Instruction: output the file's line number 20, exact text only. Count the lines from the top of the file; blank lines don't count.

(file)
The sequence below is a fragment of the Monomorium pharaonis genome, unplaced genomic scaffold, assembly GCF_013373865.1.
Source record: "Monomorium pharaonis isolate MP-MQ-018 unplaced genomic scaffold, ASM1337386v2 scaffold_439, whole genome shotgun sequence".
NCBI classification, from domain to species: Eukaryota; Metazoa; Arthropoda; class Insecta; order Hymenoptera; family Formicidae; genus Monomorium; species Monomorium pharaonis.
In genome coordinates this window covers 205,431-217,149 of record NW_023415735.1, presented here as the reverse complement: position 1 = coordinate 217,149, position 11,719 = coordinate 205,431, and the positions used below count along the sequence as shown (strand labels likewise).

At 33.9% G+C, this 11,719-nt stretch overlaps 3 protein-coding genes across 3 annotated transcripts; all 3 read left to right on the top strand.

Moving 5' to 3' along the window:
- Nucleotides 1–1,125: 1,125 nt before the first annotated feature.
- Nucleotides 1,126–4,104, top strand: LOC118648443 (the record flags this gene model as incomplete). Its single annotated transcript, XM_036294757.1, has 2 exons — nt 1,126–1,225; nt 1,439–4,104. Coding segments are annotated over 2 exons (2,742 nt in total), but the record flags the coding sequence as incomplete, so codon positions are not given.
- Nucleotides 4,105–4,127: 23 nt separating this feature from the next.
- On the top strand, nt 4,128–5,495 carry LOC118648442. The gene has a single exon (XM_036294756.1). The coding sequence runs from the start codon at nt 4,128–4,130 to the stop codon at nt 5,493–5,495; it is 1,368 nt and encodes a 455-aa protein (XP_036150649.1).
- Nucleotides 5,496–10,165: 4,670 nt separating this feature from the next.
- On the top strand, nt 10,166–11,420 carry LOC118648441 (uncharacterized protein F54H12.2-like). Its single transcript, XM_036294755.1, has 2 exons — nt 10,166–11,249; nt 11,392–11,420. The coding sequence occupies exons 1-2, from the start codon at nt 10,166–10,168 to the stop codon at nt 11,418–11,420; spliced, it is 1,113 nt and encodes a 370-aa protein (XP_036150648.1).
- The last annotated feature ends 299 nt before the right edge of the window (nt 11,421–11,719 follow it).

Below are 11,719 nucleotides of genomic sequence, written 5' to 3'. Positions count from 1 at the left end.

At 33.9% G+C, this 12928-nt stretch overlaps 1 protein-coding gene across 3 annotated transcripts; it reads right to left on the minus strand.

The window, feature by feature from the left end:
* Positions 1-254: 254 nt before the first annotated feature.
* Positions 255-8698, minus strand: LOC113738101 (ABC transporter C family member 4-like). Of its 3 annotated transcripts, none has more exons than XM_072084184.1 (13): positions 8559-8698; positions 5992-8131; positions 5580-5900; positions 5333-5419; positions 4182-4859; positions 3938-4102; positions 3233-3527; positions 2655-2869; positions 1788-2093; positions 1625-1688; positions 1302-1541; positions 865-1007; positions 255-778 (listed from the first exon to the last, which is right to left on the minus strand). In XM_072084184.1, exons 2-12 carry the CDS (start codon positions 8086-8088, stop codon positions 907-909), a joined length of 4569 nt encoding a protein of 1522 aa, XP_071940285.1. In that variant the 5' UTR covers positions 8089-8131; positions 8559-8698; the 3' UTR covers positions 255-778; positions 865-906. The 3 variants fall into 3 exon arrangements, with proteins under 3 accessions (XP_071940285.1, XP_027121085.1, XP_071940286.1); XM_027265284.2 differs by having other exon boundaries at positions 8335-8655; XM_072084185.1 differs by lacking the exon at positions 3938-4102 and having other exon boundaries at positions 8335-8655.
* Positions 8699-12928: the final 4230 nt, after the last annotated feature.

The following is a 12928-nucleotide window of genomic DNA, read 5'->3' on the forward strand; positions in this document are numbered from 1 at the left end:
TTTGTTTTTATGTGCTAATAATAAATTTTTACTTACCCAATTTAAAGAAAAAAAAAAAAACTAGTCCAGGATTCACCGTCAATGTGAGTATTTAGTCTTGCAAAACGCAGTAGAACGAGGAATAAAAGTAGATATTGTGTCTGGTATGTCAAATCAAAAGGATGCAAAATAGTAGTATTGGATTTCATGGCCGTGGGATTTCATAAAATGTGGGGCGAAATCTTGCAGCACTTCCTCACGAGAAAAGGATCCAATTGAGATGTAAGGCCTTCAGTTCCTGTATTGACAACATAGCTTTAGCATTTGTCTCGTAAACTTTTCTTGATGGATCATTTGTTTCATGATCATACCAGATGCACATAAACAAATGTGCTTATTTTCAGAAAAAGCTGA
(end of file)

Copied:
The following is a 12928-nucleotide window of genomic DNA, read 5'->3' on the forward strand; positions in this document are numbered from 1 at the left end: